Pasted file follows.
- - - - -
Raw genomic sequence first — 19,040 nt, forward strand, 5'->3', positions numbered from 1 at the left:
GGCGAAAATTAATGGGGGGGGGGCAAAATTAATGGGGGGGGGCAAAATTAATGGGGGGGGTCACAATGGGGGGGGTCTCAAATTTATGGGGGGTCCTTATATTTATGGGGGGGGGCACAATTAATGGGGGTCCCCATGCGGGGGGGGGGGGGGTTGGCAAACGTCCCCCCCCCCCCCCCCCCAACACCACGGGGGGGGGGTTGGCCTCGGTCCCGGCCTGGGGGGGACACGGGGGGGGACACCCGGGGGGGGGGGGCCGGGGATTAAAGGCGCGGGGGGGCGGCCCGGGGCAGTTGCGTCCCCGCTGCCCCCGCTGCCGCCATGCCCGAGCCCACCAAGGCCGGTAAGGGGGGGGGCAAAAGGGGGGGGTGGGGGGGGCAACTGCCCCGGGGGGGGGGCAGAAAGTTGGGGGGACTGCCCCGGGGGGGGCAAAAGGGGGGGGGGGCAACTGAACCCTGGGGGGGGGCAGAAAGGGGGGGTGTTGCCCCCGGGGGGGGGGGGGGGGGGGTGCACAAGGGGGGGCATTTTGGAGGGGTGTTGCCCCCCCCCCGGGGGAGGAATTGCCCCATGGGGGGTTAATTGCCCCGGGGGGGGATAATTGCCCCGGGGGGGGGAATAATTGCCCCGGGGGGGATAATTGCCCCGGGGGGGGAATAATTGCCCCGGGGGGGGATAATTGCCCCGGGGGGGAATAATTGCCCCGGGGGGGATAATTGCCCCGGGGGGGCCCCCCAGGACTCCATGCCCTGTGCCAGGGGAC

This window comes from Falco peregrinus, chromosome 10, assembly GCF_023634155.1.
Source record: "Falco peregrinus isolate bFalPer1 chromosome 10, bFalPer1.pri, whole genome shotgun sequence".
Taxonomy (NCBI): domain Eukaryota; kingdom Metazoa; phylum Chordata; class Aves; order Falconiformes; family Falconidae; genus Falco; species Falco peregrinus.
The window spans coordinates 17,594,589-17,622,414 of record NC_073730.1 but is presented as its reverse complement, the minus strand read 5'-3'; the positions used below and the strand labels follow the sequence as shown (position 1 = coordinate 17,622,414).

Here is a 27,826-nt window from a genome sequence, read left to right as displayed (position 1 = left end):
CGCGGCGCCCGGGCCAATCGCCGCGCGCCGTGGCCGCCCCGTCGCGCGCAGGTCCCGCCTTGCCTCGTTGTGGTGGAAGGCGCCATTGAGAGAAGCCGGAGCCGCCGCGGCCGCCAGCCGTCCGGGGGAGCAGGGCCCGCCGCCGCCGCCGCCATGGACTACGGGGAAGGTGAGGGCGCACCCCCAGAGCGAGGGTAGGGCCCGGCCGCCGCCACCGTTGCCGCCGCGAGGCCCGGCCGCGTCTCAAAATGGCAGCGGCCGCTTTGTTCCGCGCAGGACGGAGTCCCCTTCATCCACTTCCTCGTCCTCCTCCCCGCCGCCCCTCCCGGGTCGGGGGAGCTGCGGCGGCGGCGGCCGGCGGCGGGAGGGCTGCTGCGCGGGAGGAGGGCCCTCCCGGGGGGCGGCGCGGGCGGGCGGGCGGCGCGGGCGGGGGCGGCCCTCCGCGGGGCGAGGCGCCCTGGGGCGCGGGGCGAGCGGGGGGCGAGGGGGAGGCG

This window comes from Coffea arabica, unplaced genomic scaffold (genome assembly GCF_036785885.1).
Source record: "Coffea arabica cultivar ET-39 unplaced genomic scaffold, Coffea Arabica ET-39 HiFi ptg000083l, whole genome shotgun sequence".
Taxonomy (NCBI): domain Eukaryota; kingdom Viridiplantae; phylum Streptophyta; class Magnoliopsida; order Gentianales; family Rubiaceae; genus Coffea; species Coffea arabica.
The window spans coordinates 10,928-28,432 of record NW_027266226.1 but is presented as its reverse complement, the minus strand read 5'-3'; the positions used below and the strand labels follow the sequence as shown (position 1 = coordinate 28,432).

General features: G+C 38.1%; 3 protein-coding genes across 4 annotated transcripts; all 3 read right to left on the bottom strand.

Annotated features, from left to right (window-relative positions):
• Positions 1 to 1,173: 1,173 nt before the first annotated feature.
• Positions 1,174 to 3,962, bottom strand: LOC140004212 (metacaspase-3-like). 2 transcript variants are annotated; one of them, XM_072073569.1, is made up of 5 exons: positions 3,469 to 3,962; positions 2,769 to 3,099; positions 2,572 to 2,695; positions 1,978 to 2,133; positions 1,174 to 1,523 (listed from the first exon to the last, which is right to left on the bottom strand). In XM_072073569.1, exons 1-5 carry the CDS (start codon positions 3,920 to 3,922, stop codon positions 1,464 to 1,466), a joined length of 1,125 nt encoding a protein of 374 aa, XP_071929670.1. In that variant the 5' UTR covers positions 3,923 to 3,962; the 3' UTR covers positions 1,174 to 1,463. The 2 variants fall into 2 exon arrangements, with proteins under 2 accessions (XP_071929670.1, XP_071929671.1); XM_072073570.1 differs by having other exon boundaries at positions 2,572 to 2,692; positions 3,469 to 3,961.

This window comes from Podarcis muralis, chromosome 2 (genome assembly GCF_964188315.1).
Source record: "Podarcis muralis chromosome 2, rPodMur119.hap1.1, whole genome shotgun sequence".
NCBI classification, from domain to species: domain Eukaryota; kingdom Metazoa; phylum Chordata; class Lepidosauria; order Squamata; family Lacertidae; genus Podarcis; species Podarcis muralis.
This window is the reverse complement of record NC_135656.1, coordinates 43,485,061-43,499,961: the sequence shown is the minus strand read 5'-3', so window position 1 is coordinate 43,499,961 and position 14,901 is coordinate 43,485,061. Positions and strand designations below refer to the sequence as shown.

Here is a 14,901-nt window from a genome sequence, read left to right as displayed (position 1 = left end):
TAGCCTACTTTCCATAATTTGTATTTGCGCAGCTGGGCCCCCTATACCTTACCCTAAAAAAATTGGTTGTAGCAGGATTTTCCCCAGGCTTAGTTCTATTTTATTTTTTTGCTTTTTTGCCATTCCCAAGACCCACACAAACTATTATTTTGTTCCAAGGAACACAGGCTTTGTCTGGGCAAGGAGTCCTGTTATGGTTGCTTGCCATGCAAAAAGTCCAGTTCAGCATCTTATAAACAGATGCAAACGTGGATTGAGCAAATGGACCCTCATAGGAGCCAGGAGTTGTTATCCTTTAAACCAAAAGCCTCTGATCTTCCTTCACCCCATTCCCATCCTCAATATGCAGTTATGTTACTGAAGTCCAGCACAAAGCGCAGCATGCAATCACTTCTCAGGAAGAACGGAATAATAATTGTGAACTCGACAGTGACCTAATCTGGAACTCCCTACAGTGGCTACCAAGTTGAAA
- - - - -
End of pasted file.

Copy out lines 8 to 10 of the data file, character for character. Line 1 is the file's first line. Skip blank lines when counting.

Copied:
CGCGGCGCCCGGGCCAATCGCCGCGCGCCGTGGCCGCCCCGTCGCGCGCAGGTCCCGCCTTGCCTCGTTGTGGTGGAAGGCGCCATTGAGAGAAGCCGGAGCCGCCGCGGCCGCCAGCCGTCCGGGGGAGCAGGGCCCGCCGCCGCCGCCGCCATGGACTACGGGGAAGGTGAGGGCGCACCCCCAGAGCGAGGGTAGGGCCCGGCCGCCGCCACCGTTGCCGCCGCGAGGCCCGGCCGCGTCTCAAAATGGCAGCGGCCGCTTTGTTCCGCGCAGGACGGAGTCCCCTTCATCCACTTCCTCGTCCTCCTCCCCGCCGCCCCTCCCGGGTCGGGGGAGCTGCGGCGGCGGCGGCCGGCGGCGGGAGGGCTGCTGCGCGGGAGGAGGGCCCTCCCGGGGGGCGGCGCGGGCGGGCGGGCGGCGCGGGCGGGGGCGGCCCTCCGCGGGGCGAGGCGCCCTGGGGCGCGGGGCGAGCGGGGGGCGAGGGGGAGGCG

This window comes from Coffea arabica, unplaced genomic scaffold (genome assembly GCF_036785885.1).
Source record: "Coffea arabica cultivar ET-39 unplaced genomic scaffold, Coffea Arabica ET-39 HiFi ptg000083l, whole genome shotgun sequence".